WHAT IS HACCP(Hazard Analysis Critical Control Point system)?
HACCP, or the Hazard Analysis Critical Control Point system, is a process control system that identifies where hazards
might occur in the food production process and puts into place stringent actions to take to prevent the hazards from occurring. By strictly monitoring and controlling each step of the process, there is less chance for hazards to occur.
WHY IS HACCP IMPORTANT?
HACCP is important because it prioritizes and controls potential hazards in food production. By controlling major food risks,
such as microbiological, chemical and physical contaminants, the industry can better assure consumers that its products are as safe as good science and technology allows. By reducing foodborne hazards, public health protection is strengthened.
WHAT ARE THE MAJOR FOOD HAZARDS?
While many public opinion studies report that consumers are concerned primarily about chemical residues, such as from
pesticides and antibiotics, these hazards are nearly non-existent. The more significant hazards facing the food industry today are microbiological contaminants, such as Salmonella, E. coli O157:H7, Listeria, Campylobacter, and Clostridium botulinum. HACCP is designed to focus on and control the most significant hazards.
IS HACCP NEW?
HACCP is not new. It was first used in the 1960s by the Pillsbury Company to produce the safest and highest quality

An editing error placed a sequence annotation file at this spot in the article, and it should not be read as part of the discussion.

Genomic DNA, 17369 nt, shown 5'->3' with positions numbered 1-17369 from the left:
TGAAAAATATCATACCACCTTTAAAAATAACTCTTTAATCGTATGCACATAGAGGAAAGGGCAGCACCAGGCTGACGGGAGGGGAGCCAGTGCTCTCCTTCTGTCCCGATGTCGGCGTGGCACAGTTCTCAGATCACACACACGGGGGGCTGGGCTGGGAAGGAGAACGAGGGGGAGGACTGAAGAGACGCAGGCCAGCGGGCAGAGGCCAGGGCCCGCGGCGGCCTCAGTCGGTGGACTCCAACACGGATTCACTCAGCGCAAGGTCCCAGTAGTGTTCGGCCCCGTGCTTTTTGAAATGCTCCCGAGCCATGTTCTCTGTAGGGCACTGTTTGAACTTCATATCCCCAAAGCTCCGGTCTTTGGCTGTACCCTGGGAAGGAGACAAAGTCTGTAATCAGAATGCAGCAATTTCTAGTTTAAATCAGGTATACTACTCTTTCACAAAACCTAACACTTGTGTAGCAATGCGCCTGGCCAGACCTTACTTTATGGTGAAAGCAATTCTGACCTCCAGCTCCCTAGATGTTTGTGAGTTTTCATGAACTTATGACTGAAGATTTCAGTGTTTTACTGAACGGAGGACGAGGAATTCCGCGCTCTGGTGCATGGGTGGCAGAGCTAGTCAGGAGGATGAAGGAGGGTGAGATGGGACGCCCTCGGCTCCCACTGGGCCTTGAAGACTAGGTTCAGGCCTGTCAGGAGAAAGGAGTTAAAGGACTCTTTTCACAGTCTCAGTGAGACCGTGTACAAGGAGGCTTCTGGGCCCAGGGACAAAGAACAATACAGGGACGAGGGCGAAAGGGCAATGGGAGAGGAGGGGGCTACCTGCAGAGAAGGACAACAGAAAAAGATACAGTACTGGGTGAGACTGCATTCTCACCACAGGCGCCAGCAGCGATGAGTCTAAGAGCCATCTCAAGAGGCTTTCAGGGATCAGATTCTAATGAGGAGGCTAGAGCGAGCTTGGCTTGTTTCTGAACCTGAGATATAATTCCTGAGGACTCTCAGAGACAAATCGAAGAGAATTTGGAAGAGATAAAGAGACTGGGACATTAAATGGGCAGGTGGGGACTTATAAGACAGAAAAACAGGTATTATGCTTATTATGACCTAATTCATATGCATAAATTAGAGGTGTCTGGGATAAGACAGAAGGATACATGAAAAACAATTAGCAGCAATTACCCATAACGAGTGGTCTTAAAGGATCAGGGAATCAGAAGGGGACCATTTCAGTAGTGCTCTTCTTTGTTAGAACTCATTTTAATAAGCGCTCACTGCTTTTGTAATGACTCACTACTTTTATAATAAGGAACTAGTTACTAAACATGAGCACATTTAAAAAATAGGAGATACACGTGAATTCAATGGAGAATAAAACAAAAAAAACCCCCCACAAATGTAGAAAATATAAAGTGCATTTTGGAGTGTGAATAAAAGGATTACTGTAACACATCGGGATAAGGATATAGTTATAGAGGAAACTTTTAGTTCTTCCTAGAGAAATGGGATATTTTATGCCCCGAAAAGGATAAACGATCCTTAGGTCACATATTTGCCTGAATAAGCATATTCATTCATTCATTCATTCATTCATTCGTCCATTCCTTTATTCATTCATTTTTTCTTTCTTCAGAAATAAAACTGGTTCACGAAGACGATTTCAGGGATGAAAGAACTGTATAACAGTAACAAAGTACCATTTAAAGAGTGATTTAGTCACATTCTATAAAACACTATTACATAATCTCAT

food possible for astronauts in the space program. The National Academy of Sciences, National Advisory Committee for Microbiological Criteria for Foods, and the Codex Alimentarius have endorsed HACCP as the best process control system available today.
HOW DOES HACCP COMPARE TO THE CURRENT FOOD PRODUCTION AND INSPECTION PROGRAMS?
The current food inspection program is based on a "see, smell and touch" approach that relies more on detection of
potential hazards than prevention. Furthermore, the current inspection program was designed in the 1930s when the threat of diseased animals and physical contaminants were the main concerns. Today, microbiological and chemical contaminations, which cannot be seen, are of greater interest. The U.S. Department of Agriculture recently mandated HACCP for the nation's 7,000 meat and poultry plants.
HOW DOES HACCP WORK IN FOOD PRODUCTION?
There are seven principles, developed by the National Advisory Committee on Microbiological Criteria for Foods that serve
as the foundation for a HACCP system. They are:
1. Conduct a hazard analysis to identify potential hazards that could occur in the food production process.
2. Identify the critical control points (CCPs) -- those points in the process where the potential hazards could occur and can
be prevented and/or controlled.
3. Establish critical limits for preventive measures associated with each CCP. A critical limit is a criterion that must be
met for each CCP. Where appropriate, critical limits may reflect relevant FSIS regulations and FDA tolerances.
4. Establish CCP monitoring requirements to ensure each CCP stays within its limit. Monitoring may require materials or
devices to measure or otherwise evaluate the process at CCPs.
5. Establish corrective actions if monitoring determines a CCP is not within the established limits. In case a problem